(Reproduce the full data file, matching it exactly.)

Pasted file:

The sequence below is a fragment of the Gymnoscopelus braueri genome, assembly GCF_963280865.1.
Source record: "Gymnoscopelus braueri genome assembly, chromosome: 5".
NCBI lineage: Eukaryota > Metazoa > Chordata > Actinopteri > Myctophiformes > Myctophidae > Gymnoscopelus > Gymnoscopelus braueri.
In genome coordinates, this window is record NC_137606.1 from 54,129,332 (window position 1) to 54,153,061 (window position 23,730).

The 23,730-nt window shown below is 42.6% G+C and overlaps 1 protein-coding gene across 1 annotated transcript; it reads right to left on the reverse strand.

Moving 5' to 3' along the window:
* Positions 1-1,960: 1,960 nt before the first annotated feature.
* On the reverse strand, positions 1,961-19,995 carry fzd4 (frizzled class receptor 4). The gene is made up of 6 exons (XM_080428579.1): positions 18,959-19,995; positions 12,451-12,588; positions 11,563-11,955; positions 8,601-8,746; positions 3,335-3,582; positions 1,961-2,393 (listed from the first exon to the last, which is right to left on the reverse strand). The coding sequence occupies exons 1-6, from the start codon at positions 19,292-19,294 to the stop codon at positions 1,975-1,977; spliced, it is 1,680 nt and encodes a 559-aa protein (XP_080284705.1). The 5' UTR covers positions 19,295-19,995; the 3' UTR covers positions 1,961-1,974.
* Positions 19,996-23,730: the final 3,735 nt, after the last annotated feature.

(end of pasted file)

The sequence below is a fragment of the Gymnoscopelus braueri genome, assembly GCF_963280865.1.
Source record: "Gymnoscopelus braueri genome assembly, chromosome: 5".
NCBI lineage: Eukaryota > Metazoa > Chordata > Actinopteri > Myctophiformes > Myctophidae > Gymnoscopelus > Gymnoscopelus braueri.
In genome coordinates, this window is record NC_137606.1 from 54,129,332 (window position 1) to 54,153,061 (window position 23,730).

The 23,730-nt window shown below is 42.6% G+C and overlaps 1 protein-coding gene across 1 annotated transcript; it reads right to left on the reverse strand.

Moving 5' to 3' along the window:
* Positions 1-1,960: 1,960 nt before the first annotated feature.
* On the reverse strand, positions 1,961-19,995 carry fzd4 (frizzled class receptor 4). The gene is made up of 6 exons (XM_080428579.1): positions 18,959-19,995; positions 12,451-12,588; positions 11,563-11,955; positions 8,601-8,746; positions 3,335-3,582; positions 1,961-2,393 (listed from the first exon to the last, which is right to left on the reverse strand). The coding sequence occupies exons 1-6, from the start codon at positions 19,292-19,294 to the stop codon at positions 1,975-1,977; spliced, it is 1,680 nt and encodes a 559-aa protein (XP_080284705.1). The 5' UTR covers positions 19,295-19,995; the 3' UTR covers positions 1,961-1,974.
* Positions 19,996-23,730: the final 3,735 nt, after the last annotated feature.